Soo….this is a review of a self-published book, which my loyal readers will know I don’t typically do. My reasons for not reviewing self-published books are mainly bound up in the fact that I used to work in the publishing industry, but every once in a while I come across a fabulous self-published book that I really enjoy so I bend my own rules so I can spread the good word. Another reason I accepted this book for review was because a publicist reached out to me who had clearly read and familiarized herself with my blog, so the pitch made sense. It’s frightening how little this happens. Anyway, enough ranting about that.
Daisy in Exile by J.T. Allen is a YA novel about a precocious 12-year-old named Daisy who is sent to live with her aunt in Paris after she gets in trouble at school. Her mother is also having a baby back home and she needs the break, so off goes Daisy. While there, she discovers her aunt is trying to crack a centuries old code to discover where some long-lost diamonds from the monarchy were hidden, and Daisy gets caught up in the mystery, finding herself running from Russian gangsters while trying to learn a new language in the process.
Daisy herself is the best part of this book. This is actually the second in a series, the first one (which I haven’t read) is about Daisy getting trapped on an island with pirates, which is referred to every once in a while in this book, but not having read it did not affect my enjoyment of Daisy in Exile at all. The best and most obvious comparison to Daisy is Flavia de Luce from Alan Bradley’s books, so if you like those, you’ll like J.T. Allen’s books.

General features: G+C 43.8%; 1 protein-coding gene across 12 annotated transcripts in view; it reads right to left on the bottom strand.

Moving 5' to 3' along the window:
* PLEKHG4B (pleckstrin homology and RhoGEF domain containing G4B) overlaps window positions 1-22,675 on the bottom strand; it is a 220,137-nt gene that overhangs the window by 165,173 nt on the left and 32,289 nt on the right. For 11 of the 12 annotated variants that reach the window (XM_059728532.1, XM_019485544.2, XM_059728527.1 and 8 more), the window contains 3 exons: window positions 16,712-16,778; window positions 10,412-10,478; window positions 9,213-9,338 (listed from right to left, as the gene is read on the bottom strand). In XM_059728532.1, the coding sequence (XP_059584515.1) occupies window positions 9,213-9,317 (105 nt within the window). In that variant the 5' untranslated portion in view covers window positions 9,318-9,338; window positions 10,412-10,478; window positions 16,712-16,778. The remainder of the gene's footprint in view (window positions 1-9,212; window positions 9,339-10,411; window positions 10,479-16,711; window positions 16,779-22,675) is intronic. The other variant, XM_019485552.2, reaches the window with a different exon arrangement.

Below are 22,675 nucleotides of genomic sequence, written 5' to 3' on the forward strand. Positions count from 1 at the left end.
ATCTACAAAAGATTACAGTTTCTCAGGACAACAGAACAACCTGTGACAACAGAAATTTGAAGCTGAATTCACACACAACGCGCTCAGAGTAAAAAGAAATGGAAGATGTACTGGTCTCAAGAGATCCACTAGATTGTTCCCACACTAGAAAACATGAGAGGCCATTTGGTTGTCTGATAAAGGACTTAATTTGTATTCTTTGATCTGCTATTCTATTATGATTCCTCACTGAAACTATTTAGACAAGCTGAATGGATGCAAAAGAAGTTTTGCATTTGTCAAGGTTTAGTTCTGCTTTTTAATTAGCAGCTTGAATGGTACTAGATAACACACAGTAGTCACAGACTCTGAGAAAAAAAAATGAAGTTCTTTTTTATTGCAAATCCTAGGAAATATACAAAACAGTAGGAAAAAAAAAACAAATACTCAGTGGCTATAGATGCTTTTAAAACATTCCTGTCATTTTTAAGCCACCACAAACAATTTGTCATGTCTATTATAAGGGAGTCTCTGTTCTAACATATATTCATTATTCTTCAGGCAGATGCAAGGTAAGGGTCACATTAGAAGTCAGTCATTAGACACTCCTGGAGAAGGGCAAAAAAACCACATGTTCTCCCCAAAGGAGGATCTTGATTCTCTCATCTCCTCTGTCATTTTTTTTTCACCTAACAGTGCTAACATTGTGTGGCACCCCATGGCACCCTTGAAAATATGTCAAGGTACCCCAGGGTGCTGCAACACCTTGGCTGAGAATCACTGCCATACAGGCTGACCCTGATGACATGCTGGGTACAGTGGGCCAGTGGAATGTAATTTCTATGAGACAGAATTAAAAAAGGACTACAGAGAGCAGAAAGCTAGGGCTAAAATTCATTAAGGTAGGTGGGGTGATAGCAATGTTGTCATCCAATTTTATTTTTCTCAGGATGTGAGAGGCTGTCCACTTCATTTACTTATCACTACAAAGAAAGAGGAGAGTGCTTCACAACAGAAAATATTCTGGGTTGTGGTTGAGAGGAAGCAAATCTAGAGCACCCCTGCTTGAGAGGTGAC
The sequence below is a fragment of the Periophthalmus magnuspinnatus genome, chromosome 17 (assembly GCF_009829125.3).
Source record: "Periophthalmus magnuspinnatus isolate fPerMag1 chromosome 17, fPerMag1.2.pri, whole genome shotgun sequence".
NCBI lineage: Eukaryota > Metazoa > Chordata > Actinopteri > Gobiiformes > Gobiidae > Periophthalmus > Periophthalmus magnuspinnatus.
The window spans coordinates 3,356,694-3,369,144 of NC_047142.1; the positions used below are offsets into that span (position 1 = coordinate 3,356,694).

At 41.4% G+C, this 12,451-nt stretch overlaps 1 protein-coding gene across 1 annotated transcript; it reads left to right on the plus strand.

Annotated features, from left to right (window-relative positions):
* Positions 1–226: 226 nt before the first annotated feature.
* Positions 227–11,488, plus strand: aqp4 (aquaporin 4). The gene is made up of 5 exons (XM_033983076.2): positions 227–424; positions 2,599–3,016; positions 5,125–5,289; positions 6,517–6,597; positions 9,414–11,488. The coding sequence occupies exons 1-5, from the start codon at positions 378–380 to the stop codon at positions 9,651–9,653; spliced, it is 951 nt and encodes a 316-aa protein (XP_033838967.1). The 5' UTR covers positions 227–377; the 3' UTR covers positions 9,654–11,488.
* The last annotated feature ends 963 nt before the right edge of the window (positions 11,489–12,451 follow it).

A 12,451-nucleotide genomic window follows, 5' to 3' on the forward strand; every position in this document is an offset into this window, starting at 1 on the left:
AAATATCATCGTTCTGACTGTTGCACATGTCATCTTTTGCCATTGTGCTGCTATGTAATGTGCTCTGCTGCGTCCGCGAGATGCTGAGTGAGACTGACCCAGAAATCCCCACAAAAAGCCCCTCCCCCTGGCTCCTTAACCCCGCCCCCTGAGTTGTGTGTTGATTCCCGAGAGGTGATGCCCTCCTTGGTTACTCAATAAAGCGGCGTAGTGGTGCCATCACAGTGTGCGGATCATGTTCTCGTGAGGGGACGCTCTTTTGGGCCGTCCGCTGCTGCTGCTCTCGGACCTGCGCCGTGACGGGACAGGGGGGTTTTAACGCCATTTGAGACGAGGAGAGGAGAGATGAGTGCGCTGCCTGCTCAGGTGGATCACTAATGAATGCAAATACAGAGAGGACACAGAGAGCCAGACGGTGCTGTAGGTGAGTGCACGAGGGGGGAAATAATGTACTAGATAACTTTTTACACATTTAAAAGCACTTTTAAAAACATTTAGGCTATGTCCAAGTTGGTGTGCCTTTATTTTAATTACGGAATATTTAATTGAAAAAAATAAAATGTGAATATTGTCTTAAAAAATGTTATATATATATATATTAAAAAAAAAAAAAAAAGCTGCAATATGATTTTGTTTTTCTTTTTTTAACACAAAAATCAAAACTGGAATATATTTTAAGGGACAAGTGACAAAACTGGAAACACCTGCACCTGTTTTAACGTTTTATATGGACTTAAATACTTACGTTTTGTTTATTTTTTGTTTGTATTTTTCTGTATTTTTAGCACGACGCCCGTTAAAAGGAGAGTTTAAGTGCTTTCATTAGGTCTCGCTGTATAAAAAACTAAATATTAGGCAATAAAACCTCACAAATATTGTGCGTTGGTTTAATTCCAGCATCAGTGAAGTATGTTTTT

Daisy’s inner monologues are hilarious, her commentary is spot-on for a kid that age (I can only assume!) and the plot development was quick and easy to follow. Of course you need to suspend your disbelief for some parts (Russian gangsters bumbling after a preteen?) but that comes part in parcel with reading YA. The descriptions of setting and character are authentic, and there’s just enough going to to keep you ticking along at a nice pace without feeling overwhelmed.
The social media channels for Daisy are numerous, and it’s obvious the author and his team realize that she is the main draw. You can follow her on twitter, look at her youtube videos, and read sample chapters of this book on her website. J.T. Allen the author is secondary to Daisy, the way it should be, especially in YA land.
I have no sense of how much traction this book is getting, but I do hope Allen is finding success with this series; it is well deserved, and he’s got all the right pieces in place for a long bright future with Daisy at his side.